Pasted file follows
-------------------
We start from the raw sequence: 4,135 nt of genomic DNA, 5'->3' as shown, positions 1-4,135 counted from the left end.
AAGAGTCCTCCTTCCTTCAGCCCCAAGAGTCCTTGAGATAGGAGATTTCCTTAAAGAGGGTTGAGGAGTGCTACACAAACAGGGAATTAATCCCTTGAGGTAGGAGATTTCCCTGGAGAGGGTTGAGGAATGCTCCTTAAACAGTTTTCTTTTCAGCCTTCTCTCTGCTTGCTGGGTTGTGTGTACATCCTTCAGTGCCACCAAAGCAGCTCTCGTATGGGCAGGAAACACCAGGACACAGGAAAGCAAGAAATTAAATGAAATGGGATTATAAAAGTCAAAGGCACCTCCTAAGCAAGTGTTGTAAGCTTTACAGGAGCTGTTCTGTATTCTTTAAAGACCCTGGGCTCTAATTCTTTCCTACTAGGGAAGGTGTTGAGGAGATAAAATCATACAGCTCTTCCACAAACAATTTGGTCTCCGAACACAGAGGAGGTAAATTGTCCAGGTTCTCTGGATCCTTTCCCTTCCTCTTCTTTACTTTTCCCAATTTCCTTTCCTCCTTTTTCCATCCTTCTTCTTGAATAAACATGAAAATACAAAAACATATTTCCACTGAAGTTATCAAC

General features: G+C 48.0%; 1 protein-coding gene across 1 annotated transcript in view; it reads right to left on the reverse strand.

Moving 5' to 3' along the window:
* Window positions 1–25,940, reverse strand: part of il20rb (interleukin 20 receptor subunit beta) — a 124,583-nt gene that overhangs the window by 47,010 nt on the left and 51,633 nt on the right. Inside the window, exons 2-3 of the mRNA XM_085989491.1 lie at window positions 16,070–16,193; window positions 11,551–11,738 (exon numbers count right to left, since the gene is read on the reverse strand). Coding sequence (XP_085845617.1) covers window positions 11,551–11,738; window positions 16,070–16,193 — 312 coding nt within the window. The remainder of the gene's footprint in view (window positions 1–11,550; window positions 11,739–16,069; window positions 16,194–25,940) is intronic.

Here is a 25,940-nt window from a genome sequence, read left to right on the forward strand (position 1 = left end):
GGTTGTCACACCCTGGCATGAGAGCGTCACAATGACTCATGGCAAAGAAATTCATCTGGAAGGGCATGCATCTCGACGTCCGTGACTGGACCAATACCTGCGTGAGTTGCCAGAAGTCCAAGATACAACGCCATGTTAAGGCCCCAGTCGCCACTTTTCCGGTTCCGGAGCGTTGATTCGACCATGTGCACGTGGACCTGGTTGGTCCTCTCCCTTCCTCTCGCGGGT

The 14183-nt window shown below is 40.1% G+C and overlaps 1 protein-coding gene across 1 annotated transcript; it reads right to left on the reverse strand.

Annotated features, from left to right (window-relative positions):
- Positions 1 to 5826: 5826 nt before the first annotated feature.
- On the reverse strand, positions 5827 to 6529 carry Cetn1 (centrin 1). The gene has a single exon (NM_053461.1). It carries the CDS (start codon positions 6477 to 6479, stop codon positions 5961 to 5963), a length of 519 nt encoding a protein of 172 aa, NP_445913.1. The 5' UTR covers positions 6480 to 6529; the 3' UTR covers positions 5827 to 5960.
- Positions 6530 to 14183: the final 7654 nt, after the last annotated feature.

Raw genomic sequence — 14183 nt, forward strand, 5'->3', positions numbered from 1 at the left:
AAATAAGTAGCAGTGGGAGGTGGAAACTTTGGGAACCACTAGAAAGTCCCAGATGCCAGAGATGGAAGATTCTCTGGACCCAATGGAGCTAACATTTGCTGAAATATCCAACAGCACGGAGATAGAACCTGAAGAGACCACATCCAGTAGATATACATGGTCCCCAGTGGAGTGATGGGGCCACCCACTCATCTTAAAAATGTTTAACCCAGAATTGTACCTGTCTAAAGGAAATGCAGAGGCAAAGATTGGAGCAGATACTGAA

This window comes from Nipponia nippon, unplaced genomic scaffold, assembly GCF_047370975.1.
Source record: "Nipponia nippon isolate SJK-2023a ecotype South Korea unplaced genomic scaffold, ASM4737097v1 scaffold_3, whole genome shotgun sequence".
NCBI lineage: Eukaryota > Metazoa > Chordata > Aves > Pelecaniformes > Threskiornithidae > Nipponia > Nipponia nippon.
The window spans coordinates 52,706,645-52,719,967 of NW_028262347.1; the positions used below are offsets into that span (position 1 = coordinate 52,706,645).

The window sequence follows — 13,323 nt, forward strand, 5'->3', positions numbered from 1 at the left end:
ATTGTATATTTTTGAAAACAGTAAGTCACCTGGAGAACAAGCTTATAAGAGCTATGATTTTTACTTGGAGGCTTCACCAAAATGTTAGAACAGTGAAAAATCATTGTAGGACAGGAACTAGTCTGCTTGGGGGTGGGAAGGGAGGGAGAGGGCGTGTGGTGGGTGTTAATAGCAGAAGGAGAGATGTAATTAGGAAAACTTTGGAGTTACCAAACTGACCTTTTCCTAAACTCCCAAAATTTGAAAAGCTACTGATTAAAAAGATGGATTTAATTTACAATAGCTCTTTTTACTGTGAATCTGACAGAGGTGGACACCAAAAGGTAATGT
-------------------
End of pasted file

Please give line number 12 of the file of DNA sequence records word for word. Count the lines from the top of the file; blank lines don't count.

- Positions 6530 to 14183: the final 7654 nt, after the last annotated feature.